While there are certainly specific circumstances when discussing your plans to leave might be prudent (for example, if you work for a family member and want to be sure they don’t disown you), typically, it isn’t a good idea to let everyone know that you have one foot (literally or figuratively) out the door.

Why, you ask?  If everyone knows that you’d rather be somewhere else, you are less likely to be assigned interesting work. You probably won’t take on additional leadership roles and may very well be stuck right where you are (career wise) until you manage to find another job. The fact is, that could very well take a long time.

Being candid about wanting another position may seem like the right thing, but the fact is, unless you are at the point of needing your current boss to provide a reference for another opportunity (which usually means that you almost have the new job), talking about your plans to leave goes under the category of TMI – too much information.

Now, giving appropriate notice to your employer is a different story. Most workers can appropriately offer two weeks notice. Some, in more responsible positions, may be required by their contract to provide a longer period of time, and in some industries, workers don’t give any notice because they are not  welcome at work once they announce their intention to leave. (This is typical on Wall Street, for example, where employees are led out of the building by security once they announce their plans to leave.)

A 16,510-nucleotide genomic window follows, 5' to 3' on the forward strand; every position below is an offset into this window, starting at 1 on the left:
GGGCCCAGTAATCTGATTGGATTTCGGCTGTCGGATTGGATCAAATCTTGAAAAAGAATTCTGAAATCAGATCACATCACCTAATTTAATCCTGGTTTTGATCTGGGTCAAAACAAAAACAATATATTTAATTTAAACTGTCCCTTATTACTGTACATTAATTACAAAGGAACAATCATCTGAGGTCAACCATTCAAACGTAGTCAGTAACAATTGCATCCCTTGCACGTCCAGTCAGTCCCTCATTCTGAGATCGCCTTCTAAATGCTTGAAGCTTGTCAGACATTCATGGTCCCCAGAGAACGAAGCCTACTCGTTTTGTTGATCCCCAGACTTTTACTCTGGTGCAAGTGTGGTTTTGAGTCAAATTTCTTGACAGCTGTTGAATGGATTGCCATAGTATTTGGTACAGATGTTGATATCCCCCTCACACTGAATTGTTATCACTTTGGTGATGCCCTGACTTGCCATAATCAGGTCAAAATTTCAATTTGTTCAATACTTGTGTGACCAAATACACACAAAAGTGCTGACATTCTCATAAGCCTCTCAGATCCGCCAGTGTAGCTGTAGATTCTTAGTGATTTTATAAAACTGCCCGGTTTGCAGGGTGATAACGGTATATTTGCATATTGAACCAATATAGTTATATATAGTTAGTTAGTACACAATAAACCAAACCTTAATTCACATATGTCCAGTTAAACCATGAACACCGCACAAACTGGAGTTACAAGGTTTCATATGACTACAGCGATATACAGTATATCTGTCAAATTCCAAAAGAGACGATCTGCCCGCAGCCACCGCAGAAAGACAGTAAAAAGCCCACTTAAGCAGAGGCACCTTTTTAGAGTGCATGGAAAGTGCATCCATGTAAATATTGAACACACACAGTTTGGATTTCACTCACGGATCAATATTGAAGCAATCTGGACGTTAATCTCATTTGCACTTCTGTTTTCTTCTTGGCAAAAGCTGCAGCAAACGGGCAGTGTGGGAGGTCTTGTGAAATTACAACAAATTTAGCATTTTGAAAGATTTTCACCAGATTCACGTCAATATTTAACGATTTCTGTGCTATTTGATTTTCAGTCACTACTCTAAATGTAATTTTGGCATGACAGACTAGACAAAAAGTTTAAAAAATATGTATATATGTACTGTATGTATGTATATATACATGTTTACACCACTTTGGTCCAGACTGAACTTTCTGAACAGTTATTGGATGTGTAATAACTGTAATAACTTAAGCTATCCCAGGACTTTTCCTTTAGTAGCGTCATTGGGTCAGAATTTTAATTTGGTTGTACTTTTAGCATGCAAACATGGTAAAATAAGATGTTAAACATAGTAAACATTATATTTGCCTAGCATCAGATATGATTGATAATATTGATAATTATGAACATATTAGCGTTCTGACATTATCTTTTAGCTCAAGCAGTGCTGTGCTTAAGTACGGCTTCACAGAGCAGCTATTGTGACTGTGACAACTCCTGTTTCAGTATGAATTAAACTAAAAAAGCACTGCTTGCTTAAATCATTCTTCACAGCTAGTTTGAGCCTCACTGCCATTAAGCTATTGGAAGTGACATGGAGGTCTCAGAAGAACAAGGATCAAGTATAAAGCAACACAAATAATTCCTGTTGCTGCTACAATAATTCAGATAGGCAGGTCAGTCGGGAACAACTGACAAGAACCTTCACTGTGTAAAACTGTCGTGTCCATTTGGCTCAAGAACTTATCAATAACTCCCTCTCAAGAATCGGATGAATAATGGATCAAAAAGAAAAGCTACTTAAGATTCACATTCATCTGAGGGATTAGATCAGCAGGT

So, do the right thing. When you’re at work, give it your all. Do your job, and do what you can to continue to build your resume and list of accomplishments while you are still working at your current job. You’ll thank me later!

Ready to leave your job? Subscribe for free up-to-date tips to help with your job hunt! Click here to subscribe to receive future blogs sent directly to you via email! Prefer to subscribe in a reader? Click here for a link to receive Keppie Careers’ feed sent to the reader of your choice.

Need help to jump start your search? We can help you with a successful job hunt. Need a great resume? Career search advice? Mock interivew? Visit Keppie Careers online for information about our services: www.keppiecareers.com.

photo by aripeskoe2

What to Eat Before Your Interview

Who would have thunk it? It turns out that eating yogurt and nuts can help reduce anxiety, according to a new study by scientists in Slovakia. (Hat tip: Speechworks)

Joey Asher reports on Speechworks’ blog:

The scientists gave either amino-acid supplements or a placebo to a group of men and asked them to give a speech. The men who had taken the supplements experienced half as much anxiety according measurements of stress hormones in their bloodstream.